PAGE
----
Washington, D.C. — Unless House Budget Committee Chairman Paul Ryan’s (R-WI) Thursday speech on poverty represents a complete about-face from four years of radical budget proposals, his policy prescriptions will start from the failed philosophy of austerity, according to a new issue brief released by the Center for American Progress. In addition to reviewing Rep. Ryan’s track record of attempts to slash programs that help low- and moderate-income families while leaving lavish tax cuts for millionaires, the brief details three policies Rep. Ryan should embrace if he is sincere in his effort to address poverty in America.
If past is prologue, Rep. Ryan will couch proposals to consolidate and ultimately cut programs that help working-class families in language about empowering communities, streamlining access to services, and promoting work. But pull back the layers, and his proposals are an outgrowth of his radical budget blueprint, which would dramatically exacerbate poverty and inequality.
What Rep. Ryan misses is that without this safety net, the poverty rate would be nearly twice as high. Nutrition assistance, affordable housing, child care and early education, tax credits for working families—these types of programs help millions of families stay afloat in an economy that simply does not work for many Americans. These programs also improve the long-term health, workforce, and educational outcomes of children and families. While there are steps we can and should take to improve our system of work and income supports, the safety net has protected millions of people from poverty and destitution.
“Rather than a repackaged Ryan budget, America needs a renewed focus on boosting wages, bringing our work and family policies into the 21st century, and investing in human capital to increase mobility and unlock opportunity for all Americans,” writes Melissa Boteach, author of the issue brief and Vice President of the Poverty to Prosperity Program at the Center for American Progress.
According to Boteach, if Rep. Ryan is serious about cutting poverty and increasing economic mobility, here are three policies he should embrace in Thursday’s speech:
- Increase the minimum wage. The same day that Rep. Ryan will give his speech marks five years since America’s workers have gotten a raise. The national minimum wage has been stuck at $7.25 per hour since 2009 even as other basic costs have risen, leaving millions of workers and their families out of reach of the middle class. Rep. Ryan should embrace the proposal to raise the federal minimum wage to $10.10 per hour and peg it to inflation. Doing so could lift as many as 4.6 million people out of poverty; it would also save $46 billion in nutrition assistance over 10 years, underscoring that boosting the wages of working families is the only sustainable way to realize savings in our nation’s safety net programs.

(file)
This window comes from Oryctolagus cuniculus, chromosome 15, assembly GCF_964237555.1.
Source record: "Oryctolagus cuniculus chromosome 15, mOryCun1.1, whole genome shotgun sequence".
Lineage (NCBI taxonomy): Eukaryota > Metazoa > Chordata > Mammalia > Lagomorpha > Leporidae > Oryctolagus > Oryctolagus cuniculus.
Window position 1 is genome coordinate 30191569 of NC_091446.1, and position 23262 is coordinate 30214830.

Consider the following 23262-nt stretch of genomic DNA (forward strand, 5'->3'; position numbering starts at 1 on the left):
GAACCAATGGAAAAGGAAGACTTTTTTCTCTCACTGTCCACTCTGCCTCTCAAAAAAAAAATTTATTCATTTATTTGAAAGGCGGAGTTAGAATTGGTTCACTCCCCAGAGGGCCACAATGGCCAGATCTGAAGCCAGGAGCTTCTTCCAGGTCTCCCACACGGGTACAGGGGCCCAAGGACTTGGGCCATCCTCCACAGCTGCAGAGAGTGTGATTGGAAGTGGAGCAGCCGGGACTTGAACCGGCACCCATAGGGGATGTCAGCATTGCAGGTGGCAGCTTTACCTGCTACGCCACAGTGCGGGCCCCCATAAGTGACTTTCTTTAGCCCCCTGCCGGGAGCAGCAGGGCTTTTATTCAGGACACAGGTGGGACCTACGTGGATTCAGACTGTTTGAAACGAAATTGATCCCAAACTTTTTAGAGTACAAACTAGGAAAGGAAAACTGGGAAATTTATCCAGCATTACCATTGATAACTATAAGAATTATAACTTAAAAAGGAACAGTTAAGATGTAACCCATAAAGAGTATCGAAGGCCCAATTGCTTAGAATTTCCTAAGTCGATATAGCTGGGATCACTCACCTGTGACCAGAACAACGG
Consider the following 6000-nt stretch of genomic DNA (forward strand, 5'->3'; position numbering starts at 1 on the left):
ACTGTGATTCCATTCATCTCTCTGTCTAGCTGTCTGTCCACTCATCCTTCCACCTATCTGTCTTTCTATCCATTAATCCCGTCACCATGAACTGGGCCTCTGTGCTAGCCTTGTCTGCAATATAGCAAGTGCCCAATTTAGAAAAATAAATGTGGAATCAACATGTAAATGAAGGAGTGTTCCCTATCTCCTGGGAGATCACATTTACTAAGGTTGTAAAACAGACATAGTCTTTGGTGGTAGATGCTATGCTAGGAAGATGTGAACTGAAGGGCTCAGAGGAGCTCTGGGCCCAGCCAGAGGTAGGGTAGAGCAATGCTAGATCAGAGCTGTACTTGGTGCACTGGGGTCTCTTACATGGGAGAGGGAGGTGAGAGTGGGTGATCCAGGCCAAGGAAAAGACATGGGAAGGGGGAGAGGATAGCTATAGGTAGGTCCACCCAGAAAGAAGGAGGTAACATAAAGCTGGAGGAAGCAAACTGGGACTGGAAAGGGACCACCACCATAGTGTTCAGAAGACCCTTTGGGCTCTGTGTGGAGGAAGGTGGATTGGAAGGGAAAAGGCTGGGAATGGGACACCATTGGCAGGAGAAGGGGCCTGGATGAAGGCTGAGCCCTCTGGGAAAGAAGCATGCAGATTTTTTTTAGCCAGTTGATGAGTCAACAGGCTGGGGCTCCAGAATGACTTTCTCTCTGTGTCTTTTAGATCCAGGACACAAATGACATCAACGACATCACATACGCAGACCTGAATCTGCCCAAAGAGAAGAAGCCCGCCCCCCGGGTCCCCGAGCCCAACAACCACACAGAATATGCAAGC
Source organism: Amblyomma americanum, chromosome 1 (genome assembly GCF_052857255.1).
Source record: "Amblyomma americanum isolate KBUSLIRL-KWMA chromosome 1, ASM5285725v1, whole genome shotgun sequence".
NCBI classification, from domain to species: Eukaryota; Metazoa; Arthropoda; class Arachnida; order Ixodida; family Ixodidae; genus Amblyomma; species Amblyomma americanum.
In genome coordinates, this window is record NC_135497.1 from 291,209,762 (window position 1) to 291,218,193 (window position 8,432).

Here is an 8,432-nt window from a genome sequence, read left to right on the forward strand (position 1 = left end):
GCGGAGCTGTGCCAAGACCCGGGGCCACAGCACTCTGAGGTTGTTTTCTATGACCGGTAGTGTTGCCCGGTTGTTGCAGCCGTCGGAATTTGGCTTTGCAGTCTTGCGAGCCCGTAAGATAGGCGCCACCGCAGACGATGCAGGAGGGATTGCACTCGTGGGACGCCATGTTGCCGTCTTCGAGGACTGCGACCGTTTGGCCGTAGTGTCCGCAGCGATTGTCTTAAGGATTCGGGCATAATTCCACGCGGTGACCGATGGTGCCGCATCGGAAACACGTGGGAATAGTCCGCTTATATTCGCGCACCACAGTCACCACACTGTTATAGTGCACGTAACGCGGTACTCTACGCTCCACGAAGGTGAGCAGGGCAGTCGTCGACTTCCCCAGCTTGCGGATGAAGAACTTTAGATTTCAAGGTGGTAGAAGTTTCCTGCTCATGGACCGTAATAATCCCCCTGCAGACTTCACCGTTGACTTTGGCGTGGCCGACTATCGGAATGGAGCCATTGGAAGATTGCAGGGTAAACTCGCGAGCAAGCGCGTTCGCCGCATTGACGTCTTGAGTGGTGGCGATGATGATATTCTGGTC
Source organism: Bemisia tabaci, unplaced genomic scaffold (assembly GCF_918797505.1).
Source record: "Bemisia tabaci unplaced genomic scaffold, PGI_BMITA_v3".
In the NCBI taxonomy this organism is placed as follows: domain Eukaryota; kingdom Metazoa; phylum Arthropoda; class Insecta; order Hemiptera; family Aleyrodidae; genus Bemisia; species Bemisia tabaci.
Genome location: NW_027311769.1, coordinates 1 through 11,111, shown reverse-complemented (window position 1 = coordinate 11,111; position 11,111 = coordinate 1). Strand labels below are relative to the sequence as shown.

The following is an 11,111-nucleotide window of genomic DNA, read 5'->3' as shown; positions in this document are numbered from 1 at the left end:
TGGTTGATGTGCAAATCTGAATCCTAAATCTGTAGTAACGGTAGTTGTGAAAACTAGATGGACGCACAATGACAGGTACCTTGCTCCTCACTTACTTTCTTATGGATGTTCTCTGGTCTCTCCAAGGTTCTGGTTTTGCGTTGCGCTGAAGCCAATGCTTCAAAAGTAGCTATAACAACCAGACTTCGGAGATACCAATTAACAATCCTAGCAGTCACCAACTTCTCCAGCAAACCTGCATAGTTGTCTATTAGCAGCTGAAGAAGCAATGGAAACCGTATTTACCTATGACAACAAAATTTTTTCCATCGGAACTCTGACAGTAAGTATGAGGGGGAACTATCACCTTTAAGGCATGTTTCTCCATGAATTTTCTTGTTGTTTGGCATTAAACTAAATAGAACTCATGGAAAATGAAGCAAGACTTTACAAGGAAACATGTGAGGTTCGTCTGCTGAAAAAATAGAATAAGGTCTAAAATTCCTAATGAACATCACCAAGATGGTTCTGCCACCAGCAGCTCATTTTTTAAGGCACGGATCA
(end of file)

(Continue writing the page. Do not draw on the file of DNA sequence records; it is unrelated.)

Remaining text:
- Bring our work and family policies into the 21st century. Today, nearly two-thirds of families rely on the income of working mothers, but our nation’s policies are stuck in the 1950s. The United States is the only developed country with no paid family leave, making it impossible for millions of families to balance working and caregiving. In fact, having a child is one of the leading causes of poverty, as parents must take time away from work at the same time as expenses are rising. Rep. Ryan could embrace the Family and Medical Insurance Leave Act, or FAMILY Act, which would create a national paid leave program; it would give people job-protected leave with partial pay when they need time away from work for family or medical reasons, such as welcoming a new baby or caring for an ailing spouse. Research shows that in the year following a birth, new mothers who take paid leave are nearly 40 percent less likely to turn to public assistance than mothers who did not take paid leave, underscoring that stronger social insurance and workplace protections are a key strategy to reduce usage of the safety net without cutting supports for struggling families.
- Support high-quality child care and early education. At a recent hearing that Rep. Ryan convened on the War on Poverty, Tianna Gaines-Turner, a low-income working mother, testified to the barriers that unaffordable and low-quality child care present in her family’s struggle to join the middle class. In fact, on average, poor families who pay out of pocket for child care spend approximately one-third of their incomes just to be able to work. If Rep. Ryan wants to provide greater economic mobility for low-income families, he should support investments in programs such as Head Start and the Child Care and Development Block Grant, as well as in the bipartisan Strong Start for America’s Children Act, which would invest in preschool, quality child care for infants and toddlers, and home visiting as a resource to pregnant women and mothers with young babies, simultaneously helping parents work while boosting the future economic mobility of young children.
The issue brief notes that these are just three examples of policies that would boost economic mobility and cut poverty. But there are dozens of innovative and timely ideas—from paid sick days to apprenticeships, criminal justice reform to subsidized employment opportunities—that would create greater economic opportunity for millions of workers while reducing the number of people who need to turn to the safety net.